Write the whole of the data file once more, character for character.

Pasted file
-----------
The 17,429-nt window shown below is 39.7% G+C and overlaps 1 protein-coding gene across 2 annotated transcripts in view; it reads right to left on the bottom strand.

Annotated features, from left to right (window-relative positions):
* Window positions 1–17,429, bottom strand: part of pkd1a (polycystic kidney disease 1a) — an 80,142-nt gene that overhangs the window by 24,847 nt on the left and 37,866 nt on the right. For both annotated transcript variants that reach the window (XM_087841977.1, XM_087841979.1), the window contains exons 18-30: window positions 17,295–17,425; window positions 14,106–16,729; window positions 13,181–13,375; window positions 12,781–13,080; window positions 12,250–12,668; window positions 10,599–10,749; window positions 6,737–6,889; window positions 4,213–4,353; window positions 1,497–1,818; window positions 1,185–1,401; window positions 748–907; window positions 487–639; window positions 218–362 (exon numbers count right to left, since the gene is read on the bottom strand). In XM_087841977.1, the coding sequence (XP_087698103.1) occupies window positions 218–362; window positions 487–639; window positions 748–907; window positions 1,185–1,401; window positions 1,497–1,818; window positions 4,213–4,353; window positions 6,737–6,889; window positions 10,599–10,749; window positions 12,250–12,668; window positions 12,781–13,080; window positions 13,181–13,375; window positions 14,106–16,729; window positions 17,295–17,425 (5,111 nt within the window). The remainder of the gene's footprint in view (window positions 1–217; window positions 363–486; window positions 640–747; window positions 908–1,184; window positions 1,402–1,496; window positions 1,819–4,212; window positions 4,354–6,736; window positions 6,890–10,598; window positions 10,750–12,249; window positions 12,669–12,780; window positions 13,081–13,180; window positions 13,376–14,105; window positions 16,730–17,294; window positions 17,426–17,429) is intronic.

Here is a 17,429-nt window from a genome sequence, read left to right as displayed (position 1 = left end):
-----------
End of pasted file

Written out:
The 17,429-nt window shown below is 39.7% G+C and overlaps 1 protein-coding gene across 2 annotated transcripts in view; it reads right to left on the bottom strand.

Annotated features, from left to right (window-relative positions):
* Window positions 1–17,429, bottom strand: part of pkd1a (polycystic kidney disease 1a) — an 80,142-nt gene that overhangs the window by 24,847 nt on the left and 37,866 nt on the right. For both annotated transcript variants that reach the window (XM_087841977.1, XM_087841979.1), the window contains exons 18-30: window positions 17,295–17,425; window positions 14,106–16,729; window positions 13,181–13,375; window positions 12,781–13,080; window positions 12,250–12,668; window positions 10,599–10,749; window positions 6,737–6,889; window positions 4,213–4,353; window positions 1,497–1,818; window positions 1,185–1,401; window positions 748–907; window positions 487–639; window positions 218–362 (exon numbers count right to left, since the gene is read on the bottom strand). In XM_087841977.1, the coding sequence (XP_087698103.1) occupies window positions 218–362; window positions 487–639; window positions 748–907; window positions 1,185–1,401; window positions 1,497–1,818; window positions 4,213–4,353; window positions 6,737–6,889; window positions 10,599–10,749; window positions 12,250–12,668; window positions 12,781–13,080; window positions 13,181–13,375; window positions 14,106–16,729; window positions 17,295–17,425 (5,111 nt within the window). The remainder of the gene's footprint in view (window positions 1–217; window positions 363–486; window positions 640–747; window positions 908–1,184; window positions 1,402–1,496; window positions 1,819–4,212; window positions 4,354–6,736; window positions 6,890–10,598; window positions 10,750–12,249; window positions 12,669–12,780; window positions 13,081–13,180; window positions 13,376–14,105; window positions 16,730–17,294; window positions 17,426–17,429) is intronic.

Here is a 17,429-nt window from a genome sequence, read left to right as displayed (position 1 = left end):